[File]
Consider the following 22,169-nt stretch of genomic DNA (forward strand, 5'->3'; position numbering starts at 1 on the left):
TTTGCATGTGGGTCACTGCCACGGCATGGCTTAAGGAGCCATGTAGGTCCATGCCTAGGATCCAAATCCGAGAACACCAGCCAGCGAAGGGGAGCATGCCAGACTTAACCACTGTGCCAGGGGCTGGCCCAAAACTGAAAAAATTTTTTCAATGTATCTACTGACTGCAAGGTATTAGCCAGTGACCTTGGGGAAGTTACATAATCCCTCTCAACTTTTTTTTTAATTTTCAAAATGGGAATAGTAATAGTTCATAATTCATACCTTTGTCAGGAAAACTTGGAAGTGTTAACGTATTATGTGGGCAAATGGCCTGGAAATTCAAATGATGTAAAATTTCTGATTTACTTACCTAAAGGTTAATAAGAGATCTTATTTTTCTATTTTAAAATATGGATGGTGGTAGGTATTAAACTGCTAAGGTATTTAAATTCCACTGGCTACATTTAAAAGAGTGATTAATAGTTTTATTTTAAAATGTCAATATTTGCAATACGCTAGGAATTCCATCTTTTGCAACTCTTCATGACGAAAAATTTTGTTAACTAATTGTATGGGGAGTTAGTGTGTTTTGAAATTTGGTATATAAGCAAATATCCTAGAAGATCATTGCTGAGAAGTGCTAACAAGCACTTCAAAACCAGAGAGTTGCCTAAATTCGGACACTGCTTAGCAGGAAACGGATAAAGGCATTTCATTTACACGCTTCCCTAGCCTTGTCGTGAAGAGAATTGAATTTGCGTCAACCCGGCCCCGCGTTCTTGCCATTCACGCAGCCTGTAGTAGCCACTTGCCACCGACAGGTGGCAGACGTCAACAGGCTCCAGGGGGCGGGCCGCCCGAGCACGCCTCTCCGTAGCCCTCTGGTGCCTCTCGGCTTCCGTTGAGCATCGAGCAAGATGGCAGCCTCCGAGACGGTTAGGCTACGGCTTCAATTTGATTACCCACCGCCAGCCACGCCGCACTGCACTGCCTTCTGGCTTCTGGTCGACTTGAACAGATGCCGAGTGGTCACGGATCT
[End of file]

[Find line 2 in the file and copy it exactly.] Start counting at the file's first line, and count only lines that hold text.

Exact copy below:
TTTGCATGTGGGTCACTGCCACGGCATGGCTTAAGGAGCCATGTAGGTCCATGCCTAGGATCCAAATCCGAGAACACCAGCCAGCGAAGGGGAGCATGCCAGACTTAACCACTGTGCCAGGGGCTGGCCCAAAACTGAAAAAATTTTTTCAATGTATCTACTGACTGCAAGGTATTAGCCAGTGACCTTGGGGAAGTTACATAATCCCTCTCAACTTTTTTTTTAATTTTCAAAATGGGAATAGTAATAGTTCATAATTCATACCTTTGTCAGGAAAACTTGGAAGTGTTAACGTATTATGTGGGCAAATGGCCTGGAAATTCAAATGATGTAAAATTTCTGATTTACTTACCTAAAGGTTAATAAGAGATCTTATTTTTCTATTTTAAAATATGGATGGTGGTAGGTATTAAACTGCTAAGGTATTTAAATTCCACTGGCTACATTTAAAAGAGTGATTAATAGTTTTATTTTAAAATGTCAATATTTGCAATACGCTAGGAATTCCATCTTTTGCAACTCTTCATGACGAAAAATTTTGTTAACTAATTGTATGGGGAGTTAGTGTGTTTTGAAATTTGGTATATAAGCAAATATCCTAGAAGATCATTGCTGAGAAGTGCTAACAAGCACTTCAAAACCAGAGAGTTGCCTAAATTCGGACACTGCTTAGCAGGAAACGGATAAAGGCATTTCATTTACACGCTTCCCTAGCCTTGTCGTGAAGAGAATTGAATTTGCGTCAACCCGGCCCCGCGTTCTTGCCATTCACGCAGCCTGTAGTAGCCACTTGCCACCGACAGGTGGCAGACGTCAACAGGCTCCAGGGGGCGGGCCGCCCGAGCACGCCTCTCCGTAGCCCTCTGGTGCCTCTCGGCTTCCGTTGAGCATCGAGCAAGATGGCAGCCTCCGAGACGGTTAGGCTACGGCTTCAATTTGATTACCCACCGCCAGCCACGCCGCACTGCACTGCCTTCTGGCTTCTGGTCGACTTGAACAGATGCCGAGTGGTCACGGATCT